COSO has released an updated draft of its landmark Internal Control – Integrated Framework.
This is an important development for organizations around the world, in particular for those who have adopted the framework for their Sarbanes-Oxley (SOX) compliance program.
A copy of the draft (including an executive summary, the complete framework, examples for SOX, and evaluation templates) can be obtained from the COSO site, at www.coso.org.
So what should organizations do now?
This is still a draft and no action is required per se. It is subject to change, and I understand that the plan is to issue it in final form in Q1 2013, and organizations will be encouraged to move to it in 2014.
This is what I recommend:
1, Because this is an important document and we all share a need for it to be of the highest quality, everybody is encouraged to read it and provide comments back to COSO by November 20th. You will see comments from me here and on my IIA blog (see the right-hand column of this page) that you may consider.
While it is tempting to read only the executive summary, the devil is in the detail in the main body of the framework. So, I am afraid you will need to allocate quality time for a careful and thoughtful read.
We all have an interest in getting this right, as any review of our organization’s system of internal control will likely be based on the guidance in the framework.
2. Consider the 17 principles, each of which is supported by “points of focus”. While it is debatable whether you must have all 17 perfectly addressed before your system of internal control qualifies as “effective”, they are all good practice.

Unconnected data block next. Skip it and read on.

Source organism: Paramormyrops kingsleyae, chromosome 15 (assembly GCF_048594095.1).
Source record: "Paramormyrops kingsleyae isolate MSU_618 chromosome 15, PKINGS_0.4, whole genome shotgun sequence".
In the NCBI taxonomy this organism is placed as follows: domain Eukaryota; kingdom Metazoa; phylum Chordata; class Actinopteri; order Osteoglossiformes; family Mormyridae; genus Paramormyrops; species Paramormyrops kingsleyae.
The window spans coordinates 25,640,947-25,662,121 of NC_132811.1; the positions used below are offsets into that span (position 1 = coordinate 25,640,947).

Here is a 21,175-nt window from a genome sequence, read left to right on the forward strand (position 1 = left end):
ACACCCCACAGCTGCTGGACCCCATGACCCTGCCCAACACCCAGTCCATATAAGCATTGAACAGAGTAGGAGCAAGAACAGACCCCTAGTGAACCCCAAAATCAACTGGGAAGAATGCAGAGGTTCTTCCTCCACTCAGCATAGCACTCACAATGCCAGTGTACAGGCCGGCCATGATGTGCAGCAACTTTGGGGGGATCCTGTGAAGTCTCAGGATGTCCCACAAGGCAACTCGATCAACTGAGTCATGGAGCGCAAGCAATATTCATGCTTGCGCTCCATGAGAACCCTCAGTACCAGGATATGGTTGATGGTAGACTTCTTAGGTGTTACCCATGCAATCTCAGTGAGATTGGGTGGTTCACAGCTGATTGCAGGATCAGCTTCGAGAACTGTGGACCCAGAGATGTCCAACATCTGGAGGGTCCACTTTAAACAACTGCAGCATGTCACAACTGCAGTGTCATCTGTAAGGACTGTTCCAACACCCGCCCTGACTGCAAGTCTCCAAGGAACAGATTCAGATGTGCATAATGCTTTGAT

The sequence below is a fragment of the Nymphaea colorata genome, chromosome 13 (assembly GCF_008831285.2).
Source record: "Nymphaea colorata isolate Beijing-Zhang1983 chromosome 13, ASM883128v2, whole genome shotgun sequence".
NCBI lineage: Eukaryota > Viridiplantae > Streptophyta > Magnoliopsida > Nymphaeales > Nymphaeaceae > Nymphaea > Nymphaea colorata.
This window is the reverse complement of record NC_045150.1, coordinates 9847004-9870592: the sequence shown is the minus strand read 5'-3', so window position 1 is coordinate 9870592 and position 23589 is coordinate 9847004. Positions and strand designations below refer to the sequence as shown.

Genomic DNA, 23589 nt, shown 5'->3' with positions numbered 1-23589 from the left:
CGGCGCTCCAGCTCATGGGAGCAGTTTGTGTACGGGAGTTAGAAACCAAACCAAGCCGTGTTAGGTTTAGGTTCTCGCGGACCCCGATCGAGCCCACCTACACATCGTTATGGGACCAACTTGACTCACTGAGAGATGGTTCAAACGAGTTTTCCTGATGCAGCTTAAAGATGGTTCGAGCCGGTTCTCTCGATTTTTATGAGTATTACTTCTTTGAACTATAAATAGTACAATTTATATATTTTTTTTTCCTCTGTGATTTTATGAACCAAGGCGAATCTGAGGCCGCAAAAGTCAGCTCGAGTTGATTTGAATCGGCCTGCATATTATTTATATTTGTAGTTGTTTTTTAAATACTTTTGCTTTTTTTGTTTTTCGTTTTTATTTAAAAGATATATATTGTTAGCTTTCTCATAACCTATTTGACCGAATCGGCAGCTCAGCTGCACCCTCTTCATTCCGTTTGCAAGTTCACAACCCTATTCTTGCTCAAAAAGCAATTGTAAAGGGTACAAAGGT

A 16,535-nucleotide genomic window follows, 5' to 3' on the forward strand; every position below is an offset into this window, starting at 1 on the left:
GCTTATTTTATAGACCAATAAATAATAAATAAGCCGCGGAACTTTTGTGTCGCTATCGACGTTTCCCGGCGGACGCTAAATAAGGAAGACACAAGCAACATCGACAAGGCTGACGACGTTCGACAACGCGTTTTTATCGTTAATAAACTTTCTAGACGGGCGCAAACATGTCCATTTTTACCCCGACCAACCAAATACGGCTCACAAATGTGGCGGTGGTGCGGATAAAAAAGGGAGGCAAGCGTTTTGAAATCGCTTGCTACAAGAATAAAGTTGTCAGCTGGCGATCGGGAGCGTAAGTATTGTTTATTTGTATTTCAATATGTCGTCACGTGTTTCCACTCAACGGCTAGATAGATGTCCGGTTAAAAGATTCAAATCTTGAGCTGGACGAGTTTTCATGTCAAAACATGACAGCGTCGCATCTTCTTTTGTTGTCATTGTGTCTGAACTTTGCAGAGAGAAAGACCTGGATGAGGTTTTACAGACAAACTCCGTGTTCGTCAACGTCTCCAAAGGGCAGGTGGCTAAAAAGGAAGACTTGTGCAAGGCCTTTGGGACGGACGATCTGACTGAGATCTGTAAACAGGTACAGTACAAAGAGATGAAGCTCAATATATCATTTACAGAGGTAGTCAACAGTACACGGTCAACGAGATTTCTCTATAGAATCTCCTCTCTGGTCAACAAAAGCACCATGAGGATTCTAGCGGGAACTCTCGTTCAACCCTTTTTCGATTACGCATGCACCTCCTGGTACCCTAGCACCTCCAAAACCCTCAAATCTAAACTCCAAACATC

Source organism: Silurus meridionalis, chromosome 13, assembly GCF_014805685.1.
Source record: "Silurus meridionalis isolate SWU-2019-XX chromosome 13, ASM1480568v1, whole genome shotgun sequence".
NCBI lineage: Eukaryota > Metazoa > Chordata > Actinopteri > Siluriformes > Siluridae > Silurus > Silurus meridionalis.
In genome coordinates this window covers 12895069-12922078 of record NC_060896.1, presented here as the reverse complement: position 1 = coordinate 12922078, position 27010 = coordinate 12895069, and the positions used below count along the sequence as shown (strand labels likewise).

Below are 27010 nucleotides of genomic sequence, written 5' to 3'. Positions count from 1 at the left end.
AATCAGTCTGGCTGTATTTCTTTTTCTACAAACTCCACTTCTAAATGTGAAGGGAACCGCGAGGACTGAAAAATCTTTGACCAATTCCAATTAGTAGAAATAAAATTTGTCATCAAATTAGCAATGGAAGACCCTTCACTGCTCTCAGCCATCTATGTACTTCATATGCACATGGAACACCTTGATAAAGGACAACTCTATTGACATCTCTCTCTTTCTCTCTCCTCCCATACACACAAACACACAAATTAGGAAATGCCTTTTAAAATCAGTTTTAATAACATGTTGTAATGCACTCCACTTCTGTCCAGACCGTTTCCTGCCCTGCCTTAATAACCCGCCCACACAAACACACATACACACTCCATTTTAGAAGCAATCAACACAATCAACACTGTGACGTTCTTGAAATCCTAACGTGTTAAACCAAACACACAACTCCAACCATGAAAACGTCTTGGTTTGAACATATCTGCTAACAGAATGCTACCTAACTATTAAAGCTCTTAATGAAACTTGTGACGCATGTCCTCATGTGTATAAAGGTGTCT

I would assess whether you can say all the principles are adequately addressed. If not, why not? Can you explain why they are not necessary, perhaps because the risk to the achievement of objectives is acceptably low? When it comes to controls over financial reporting, do you think your external auditors would agree that the risk is low?
If there are areas for improvement, then consider how you can address them. While there is time before the updated framework is finalized, why not fix any issues now?
3. I believe the directives from the regulators to have a top-down and risk-based approach to internal control over financial reporting will not change. So, I doubt that you will need to make drastic changes to accommodate the updated framework. But, you should make sure you have a solid risk assessment and that each of the risks is addressed by effective internal controls.
I would also initiate conversations with the external auditors. While I.suspect some will want to move away from a risk-based approach to one based on assessing the 17 principles, I would resist such a change and press for a continuation of the approach required by the SEC guidance and Auditing Standard Number 5.
COSO has included tools specifically for SOX. As I have written in my IIA blog, I believe these to be fatally flawed and would not use them. They are inconsistent with a risk-based approach and I expect them to be replaced.
Overall, I believe there is a great deal of value in the updated framework. With your constructive comments, we can help COSO make it even better – which is in our own best interests.
I welcome your comments.